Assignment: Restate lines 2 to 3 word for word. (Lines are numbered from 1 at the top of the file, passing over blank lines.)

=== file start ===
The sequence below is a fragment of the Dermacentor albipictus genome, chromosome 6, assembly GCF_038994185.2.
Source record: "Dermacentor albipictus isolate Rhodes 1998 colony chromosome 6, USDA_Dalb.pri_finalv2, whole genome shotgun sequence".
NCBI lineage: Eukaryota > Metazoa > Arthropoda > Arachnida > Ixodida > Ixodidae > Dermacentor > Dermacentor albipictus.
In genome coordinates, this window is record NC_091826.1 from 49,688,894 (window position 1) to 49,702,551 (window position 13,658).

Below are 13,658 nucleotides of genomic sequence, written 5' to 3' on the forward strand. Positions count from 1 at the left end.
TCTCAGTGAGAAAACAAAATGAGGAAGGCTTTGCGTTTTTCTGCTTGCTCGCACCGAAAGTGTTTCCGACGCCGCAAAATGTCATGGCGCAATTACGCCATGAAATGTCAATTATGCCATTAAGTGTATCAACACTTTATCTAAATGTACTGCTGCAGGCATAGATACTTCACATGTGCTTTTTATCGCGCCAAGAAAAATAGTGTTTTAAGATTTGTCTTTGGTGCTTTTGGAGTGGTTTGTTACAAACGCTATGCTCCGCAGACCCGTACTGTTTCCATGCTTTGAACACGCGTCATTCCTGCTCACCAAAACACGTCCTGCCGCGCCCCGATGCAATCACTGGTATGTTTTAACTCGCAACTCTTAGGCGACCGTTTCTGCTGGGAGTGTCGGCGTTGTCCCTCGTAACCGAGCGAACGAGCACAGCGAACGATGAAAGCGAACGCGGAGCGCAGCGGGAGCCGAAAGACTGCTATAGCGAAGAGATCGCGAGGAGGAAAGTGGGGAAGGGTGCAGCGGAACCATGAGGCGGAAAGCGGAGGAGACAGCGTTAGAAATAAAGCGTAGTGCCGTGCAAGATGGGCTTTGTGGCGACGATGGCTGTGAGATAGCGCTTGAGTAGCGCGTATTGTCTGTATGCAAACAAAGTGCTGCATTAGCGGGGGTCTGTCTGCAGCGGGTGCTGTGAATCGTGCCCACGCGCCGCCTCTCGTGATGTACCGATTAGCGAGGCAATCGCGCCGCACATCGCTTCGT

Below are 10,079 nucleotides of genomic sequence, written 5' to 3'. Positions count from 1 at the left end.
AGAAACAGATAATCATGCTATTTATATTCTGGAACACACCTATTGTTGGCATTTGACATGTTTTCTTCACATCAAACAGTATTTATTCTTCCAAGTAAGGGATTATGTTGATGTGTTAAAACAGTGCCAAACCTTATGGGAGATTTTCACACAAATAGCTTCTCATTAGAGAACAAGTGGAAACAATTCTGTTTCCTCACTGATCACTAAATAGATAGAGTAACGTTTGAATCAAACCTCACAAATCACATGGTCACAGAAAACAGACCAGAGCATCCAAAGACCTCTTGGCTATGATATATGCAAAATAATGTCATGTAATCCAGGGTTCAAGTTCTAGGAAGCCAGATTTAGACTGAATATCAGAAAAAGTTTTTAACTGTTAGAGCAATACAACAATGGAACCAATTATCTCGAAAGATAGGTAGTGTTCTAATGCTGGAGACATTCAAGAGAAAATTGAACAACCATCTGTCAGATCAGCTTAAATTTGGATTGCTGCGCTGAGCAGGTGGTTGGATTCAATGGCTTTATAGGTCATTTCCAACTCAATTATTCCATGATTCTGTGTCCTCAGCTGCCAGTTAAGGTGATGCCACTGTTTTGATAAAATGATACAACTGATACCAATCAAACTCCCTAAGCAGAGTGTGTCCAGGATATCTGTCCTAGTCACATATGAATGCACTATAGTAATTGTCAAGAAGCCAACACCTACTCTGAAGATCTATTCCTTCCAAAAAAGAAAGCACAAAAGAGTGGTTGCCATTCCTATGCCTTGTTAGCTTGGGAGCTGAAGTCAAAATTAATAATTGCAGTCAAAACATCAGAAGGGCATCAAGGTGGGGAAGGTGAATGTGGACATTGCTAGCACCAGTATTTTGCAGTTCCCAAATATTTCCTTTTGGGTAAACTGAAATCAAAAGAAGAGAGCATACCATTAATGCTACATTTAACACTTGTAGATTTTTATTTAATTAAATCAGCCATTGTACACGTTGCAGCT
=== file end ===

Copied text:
Source record: "Dermacentor albipictus isolate Rhodes 1998 colony chromosome 6, USDA_Dalb.pri_finalv2, whole genome shotgun sequence".
NCBI lineage: Eukaryota > Metazoa > Arthropoda > Arachnida > Ixodida > Ixodidae > Dermacentor > Dermacentor albipictus.